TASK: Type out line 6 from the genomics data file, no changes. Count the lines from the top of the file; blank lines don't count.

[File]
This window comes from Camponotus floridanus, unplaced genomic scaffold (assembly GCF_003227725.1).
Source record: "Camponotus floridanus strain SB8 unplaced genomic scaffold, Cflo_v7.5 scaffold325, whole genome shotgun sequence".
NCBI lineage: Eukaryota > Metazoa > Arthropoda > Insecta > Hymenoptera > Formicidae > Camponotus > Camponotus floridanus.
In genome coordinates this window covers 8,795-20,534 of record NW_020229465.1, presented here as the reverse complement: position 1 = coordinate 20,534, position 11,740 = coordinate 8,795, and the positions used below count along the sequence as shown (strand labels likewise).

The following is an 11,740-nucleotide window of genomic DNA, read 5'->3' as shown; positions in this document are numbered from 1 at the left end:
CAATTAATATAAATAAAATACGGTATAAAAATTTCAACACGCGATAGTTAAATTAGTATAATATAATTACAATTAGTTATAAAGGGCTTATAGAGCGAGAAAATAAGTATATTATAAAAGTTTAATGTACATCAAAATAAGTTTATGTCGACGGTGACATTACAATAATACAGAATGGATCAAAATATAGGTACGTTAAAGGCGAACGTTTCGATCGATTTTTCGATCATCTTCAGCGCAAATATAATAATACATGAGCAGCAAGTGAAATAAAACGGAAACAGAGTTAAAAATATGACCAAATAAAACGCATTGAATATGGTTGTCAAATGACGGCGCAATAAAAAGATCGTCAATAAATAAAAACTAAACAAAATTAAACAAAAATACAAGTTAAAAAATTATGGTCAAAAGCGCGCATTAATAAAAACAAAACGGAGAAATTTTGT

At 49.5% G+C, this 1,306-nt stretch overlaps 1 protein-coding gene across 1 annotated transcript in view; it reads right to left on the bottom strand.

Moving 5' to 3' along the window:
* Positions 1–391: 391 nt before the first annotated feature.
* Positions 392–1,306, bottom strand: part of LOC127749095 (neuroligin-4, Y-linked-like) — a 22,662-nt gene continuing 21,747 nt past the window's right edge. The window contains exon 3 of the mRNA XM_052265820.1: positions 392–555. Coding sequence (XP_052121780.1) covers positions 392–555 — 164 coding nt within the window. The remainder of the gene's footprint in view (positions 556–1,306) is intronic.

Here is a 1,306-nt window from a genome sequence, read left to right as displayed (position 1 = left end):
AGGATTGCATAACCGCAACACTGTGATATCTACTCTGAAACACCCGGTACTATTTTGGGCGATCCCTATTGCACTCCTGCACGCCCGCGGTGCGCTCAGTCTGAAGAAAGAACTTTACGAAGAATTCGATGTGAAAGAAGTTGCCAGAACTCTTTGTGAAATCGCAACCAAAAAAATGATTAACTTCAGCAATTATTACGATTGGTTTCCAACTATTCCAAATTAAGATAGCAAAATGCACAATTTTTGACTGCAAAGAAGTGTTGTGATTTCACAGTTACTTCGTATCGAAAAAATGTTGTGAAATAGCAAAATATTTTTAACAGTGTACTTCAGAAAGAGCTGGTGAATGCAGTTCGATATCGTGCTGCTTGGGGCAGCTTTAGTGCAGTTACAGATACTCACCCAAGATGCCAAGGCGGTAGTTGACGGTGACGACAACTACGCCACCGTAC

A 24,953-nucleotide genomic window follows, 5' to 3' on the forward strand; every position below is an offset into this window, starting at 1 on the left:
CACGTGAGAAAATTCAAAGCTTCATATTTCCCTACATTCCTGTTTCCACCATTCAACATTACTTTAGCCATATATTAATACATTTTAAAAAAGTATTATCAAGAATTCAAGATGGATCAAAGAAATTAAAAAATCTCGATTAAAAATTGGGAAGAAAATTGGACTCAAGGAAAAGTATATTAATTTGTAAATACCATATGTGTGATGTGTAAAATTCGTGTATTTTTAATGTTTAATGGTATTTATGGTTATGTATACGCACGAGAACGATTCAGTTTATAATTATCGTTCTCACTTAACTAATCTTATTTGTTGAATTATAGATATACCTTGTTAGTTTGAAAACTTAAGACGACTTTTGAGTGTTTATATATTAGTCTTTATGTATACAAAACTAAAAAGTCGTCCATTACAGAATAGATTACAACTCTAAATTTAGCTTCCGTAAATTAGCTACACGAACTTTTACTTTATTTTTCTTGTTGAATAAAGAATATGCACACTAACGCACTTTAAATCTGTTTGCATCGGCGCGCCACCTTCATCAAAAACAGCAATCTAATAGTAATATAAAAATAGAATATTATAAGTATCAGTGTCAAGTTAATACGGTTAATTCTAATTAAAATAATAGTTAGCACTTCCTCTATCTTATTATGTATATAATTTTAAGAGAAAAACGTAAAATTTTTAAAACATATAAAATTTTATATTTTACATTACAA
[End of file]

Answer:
CAATTAATATAAATAAAATACGGTATAAAAATTTCAACACGCGATAGTTAAATTAGTATAATATAATTACAATTAGTTATAAAGGGCTTATAGAGCGAGAAAATAAGTATATTATAAAAGTTTAATGTACATCAAAATAAGTTTATGTCGACGGTGACATTACAATAATACAGAATGGATCAAAATATAGGTACGTTAAAGGCGAACGTTTCGATCGATTTTTCGATCATCTTCAGCGCAAATATAATAATACATGAGCAGCAAGTGAAATAAAACGGAAACAGAGTTAAAAATATGACCAAATAAAACGCATTGAATATGGTTGTCAAATGACGGCGCAATAAAAAGATCGTCAATAAATAAAAACTAAACAAAATTAAACAAAAATACAAGTTAAAAAATTATGGTCAAAAGCGCGCATTAATAAAAACAAAACGGAGAAATTTTGT